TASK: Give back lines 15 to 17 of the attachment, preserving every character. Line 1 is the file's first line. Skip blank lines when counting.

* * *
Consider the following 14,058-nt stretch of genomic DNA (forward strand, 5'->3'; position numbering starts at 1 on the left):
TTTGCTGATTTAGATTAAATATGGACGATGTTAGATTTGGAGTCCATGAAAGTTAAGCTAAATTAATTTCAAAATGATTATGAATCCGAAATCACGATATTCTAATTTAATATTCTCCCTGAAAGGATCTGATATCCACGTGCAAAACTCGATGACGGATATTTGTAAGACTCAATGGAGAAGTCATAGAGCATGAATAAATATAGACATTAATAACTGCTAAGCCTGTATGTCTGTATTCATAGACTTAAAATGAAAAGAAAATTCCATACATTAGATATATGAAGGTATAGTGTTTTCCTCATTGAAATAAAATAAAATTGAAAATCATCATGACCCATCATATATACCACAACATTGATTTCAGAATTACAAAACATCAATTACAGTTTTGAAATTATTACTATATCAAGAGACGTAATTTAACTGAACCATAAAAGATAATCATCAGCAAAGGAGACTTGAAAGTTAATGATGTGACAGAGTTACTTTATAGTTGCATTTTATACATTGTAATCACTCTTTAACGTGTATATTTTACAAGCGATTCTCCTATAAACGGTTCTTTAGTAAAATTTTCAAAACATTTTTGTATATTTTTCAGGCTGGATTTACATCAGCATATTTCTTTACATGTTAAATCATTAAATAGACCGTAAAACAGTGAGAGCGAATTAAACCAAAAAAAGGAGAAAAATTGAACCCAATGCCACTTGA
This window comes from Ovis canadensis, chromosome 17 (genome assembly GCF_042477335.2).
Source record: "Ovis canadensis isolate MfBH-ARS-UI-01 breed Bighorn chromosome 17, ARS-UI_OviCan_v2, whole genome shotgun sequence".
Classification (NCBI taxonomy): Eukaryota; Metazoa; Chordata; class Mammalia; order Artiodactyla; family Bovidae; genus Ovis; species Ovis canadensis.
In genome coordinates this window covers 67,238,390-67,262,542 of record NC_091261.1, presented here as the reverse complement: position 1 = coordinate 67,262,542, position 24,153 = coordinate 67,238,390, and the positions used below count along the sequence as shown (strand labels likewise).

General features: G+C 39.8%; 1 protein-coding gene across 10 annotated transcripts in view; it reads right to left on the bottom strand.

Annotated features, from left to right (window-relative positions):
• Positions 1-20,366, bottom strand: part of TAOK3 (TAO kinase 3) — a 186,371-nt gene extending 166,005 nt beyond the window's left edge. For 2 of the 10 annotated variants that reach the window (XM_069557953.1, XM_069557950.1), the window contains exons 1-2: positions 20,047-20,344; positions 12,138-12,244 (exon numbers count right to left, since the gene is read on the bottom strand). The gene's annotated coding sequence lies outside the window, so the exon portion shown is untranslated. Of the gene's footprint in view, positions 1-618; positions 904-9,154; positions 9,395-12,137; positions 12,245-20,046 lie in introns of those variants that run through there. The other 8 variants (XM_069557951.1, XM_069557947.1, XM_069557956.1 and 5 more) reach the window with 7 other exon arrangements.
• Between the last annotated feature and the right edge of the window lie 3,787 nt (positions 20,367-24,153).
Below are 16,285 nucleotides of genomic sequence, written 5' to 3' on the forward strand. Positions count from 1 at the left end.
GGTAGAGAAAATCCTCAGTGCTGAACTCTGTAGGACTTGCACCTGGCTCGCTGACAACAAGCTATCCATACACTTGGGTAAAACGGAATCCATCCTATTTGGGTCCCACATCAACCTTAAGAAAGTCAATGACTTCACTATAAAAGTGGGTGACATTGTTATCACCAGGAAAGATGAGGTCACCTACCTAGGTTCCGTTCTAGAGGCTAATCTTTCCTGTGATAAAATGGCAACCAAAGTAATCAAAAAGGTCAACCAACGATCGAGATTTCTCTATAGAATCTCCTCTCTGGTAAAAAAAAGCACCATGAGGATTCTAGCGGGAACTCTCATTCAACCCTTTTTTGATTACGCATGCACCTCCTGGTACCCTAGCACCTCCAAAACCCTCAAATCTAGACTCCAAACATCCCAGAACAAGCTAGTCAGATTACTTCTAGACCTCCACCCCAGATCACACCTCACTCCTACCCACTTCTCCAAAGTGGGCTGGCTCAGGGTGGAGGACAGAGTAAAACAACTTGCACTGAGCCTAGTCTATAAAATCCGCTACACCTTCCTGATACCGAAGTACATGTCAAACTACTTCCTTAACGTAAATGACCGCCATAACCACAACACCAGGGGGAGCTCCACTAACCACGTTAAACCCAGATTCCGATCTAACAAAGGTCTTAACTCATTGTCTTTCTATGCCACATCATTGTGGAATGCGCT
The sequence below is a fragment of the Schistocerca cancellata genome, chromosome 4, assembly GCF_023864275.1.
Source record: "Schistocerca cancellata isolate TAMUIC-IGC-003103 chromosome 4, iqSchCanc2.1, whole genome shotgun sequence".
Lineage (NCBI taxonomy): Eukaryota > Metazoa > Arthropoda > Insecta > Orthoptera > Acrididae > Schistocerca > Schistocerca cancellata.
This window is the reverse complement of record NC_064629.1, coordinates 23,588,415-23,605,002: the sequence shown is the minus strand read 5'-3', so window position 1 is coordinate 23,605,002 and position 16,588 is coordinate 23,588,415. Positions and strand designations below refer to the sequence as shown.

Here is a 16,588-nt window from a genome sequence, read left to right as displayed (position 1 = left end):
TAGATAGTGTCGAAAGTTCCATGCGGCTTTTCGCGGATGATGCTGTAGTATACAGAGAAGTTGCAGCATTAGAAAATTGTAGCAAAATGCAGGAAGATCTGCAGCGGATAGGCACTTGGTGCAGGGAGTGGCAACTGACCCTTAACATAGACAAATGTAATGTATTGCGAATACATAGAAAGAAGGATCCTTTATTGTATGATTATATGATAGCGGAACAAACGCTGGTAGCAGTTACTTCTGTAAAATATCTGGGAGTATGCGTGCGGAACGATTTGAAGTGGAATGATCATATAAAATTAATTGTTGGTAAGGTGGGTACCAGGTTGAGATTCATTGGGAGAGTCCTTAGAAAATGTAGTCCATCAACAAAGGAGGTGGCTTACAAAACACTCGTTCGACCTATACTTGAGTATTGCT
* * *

Lineage (NCBI taxonomy): Eukaryota > Metazoa > Arthropoda > Insecta > Orthoptera > Acrididae > Schistocerca > Schistocerca cancellata.
This window is the reverse complement of record NC_064629.1, coordinates 23,588,415-23,605,002: the sequence shown is the minus strand read 5'-3', so window position 1 is coordinate 23,605,002 and position 16,588 is coordinate 23,588,415. Positions and strand designations below refer to the sequence as shown.

Here is a 16,588-nt window from a genome sequence, read left to right as displayed (position 1 = left end):